Scots Referendum: Salmond Wins Big, Darling Says Scotland Can Keep Pound After All

Scots Referendum: Salmond Wins Big, Darling Says Scotland Can Keep Pound After All

In a turn around of previous fortunes, pro-independence Scottish First Minister Alex Salmond won tonight’s debate on the Scottish referendum. With just 23 days until Scotland goes to the polls, the result could have a startling impact on the end result.

Former UK Chancellor Alistair Darling was taken to task Glaswegian style in the opulent surroundings Kelvingrove Art Gallery, falling apart by foolishly admitting an independent Scotland could keep the pound.

Officially the debate was split into four parts: the economy, Scotland at home, Scotland abroad and what happens next. But in reality this was a debate about what currency Scotland would use, with a few extra bits thrown in for good measure.

At the start it looked like Darling might win by throwing mud on Salmond’s ‘Plan B’ if the United Kingdom government refused to allow a full currency union. Anyone watching would think this was a rerun of the last debate in which Salmond struggled to answer the question, and he certainly fell flat when he attempted to suggest that he had come up with “three Plan B’s for the price of one”.

But as the mammoth 90-minute debate went on Salmond strengthened and pushed Darling to admit that an independent Scotland could use the pound without the permission of what was left of the UK government. This was a horrendous gaffe by Darling that is now likely to fill headlines for days.

Darling said: “of course we can use the pound, we could use the rouble, we could use the dollar, we could use the Yen…” It was a generic comment and no change in policy from Darling but it cost him the debate. It also led the Scottish National Party to tweet this:

The irony of this admission was that Salmond had hoped to focus the debate on the NHS, claiming a vote to remain in the UK was a vote for the unpopular Conservative government. Scotland regularly elects almost no Conservatives but has spent most of its history under Tory government as a result of there being far more voters in England.

But it was not threats of the bedroom tax, NHS cuts or the child poverty that was the killer blow to Darling’s case. Losing the argument on currency was such a nightmare because the economy is likely to have a major impact on how Scotland votes.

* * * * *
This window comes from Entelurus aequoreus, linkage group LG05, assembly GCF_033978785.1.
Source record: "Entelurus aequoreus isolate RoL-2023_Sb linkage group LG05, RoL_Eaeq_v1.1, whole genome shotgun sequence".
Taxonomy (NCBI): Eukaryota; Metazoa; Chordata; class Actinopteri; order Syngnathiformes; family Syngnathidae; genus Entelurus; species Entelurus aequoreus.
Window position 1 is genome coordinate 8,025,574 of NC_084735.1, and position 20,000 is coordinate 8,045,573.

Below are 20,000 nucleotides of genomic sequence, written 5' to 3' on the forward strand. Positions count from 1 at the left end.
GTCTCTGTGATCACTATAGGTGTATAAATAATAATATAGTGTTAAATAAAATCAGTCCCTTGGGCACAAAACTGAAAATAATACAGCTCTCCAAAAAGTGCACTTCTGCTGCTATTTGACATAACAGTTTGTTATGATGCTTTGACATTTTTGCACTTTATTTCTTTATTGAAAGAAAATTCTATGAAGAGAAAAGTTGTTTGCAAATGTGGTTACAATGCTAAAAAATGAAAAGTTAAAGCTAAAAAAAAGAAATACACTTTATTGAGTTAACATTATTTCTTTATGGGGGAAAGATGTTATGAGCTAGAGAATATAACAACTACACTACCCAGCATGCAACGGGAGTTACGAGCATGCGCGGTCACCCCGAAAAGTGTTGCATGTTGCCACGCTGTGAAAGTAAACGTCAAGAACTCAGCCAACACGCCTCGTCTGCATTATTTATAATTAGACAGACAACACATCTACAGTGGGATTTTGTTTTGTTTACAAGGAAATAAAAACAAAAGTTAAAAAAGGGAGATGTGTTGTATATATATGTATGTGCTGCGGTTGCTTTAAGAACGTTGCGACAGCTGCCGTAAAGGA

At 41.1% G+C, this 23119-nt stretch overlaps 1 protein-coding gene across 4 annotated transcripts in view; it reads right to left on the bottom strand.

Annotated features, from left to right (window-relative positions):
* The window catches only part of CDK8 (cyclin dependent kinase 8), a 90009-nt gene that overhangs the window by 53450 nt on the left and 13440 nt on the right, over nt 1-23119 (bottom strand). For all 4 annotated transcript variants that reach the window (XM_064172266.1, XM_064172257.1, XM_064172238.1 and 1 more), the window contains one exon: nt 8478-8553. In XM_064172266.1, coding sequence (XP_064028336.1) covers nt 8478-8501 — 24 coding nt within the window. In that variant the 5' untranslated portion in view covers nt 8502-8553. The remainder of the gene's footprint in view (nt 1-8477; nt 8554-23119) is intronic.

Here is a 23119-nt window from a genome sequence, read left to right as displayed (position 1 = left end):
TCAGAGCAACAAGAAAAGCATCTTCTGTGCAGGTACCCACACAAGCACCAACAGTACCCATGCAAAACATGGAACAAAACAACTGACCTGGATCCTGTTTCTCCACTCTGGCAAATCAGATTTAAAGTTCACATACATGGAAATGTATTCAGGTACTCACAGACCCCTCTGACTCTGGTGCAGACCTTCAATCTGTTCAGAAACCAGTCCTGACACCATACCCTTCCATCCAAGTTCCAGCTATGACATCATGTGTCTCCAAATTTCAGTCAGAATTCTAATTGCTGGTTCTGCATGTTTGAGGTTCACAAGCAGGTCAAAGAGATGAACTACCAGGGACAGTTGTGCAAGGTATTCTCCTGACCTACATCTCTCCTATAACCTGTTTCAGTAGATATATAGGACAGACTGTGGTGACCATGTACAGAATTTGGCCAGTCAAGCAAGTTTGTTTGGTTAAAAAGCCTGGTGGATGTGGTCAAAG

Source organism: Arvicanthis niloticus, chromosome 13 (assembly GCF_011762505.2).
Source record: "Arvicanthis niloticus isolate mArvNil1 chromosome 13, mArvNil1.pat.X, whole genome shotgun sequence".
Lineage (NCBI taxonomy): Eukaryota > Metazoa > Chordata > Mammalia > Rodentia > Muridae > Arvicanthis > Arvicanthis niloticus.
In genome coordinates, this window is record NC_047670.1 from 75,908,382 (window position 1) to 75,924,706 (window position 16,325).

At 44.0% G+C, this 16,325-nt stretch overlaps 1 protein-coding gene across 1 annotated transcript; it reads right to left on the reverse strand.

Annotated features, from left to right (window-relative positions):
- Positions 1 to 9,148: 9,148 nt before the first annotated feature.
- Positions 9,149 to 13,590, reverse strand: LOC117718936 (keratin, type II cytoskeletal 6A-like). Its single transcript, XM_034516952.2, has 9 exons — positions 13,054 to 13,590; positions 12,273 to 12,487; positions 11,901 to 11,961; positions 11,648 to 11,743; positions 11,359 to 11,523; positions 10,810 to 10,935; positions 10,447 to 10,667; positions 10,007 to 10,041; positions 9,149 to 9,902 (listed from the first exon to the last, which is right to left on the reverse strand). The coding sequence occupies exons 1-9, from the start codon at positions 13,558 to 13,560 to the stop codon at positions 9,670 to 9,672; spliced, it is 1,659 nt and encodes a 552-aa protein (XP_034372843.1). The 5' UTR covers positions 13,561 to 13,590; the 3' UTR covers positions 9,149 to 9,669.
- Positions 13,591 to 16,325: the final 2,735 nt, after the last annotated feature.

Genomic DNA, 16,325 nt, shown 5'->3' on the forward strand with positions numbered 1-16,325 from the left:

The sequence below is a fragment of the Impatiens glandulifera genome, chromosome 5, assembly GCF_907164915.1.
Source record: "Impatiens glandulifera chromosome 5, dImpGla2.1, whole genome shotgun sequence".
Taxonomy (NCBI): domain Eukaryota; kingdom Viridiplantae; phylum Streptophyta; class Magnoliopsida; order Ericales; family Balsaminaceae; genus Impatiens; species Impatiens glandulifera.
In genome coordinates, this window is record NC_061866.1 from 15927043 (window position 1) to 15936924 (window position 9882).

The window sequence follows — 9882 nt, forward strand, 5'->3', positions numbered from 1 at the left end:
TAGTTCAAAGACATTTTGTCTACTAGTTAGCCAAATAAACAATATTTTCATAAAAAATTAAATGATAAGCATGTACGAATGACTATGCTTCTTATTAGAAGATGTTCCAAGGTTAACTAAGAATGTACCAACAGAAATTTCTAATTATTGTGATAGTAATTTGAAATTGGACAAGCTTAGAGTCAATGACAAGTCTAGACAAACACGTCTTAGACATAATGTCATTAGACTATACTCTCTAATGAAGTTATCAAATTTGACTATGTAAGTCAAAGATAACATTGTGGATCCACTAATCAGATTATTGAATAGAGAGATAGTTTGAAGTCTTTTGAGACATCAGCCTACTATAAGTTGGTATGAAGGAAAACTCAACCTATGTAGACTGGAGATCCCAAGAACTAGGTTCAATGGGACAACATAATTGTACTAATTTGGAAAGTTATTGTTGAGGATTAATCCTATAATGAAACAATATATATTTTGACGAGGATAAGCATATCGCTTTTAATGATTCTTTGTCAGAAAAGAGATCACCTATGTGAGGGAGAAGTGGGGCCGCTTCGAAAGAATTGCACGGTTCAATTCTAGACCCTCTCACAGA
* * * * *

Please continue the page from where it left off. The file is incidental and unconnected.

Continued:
Most floating voters are unsure about independence because of concerns about the economy and the currency. Anything that pushes them either way could swing the result on the day.

On North Sea Oil, Darling claimed that public services would be at risk due to the volatility of oil prices coupled with the fact that Scotland would rely on it to the tune of 15 percent of its governmental budget. Salmond replied that Norway relied on oil for 20 percent of its budget, and was still a highly successful country. This also proved to be a bit of a side show.

This was the second main debate of the referendum campaign, which will culminate when Scotland goes to the polls on 18th September. The current polls suggest the country will vote to remain in the United Kingdom, the latest figures are: Yes 39 percent, No 51 percent, with 11 perent still undecided 11. Last minute undecided voters could swing the result as the turnout is expected to be as high as 80 percent.

Postal votes go out tomorrow and one in six voters are registered, meaning tonights result could be huge. The first debate was held on the 5th August and was covered by Breitbart London here

A poll for the Guardian and ICM called the debate: Salmond – 71 percent, Darling – 29 percent.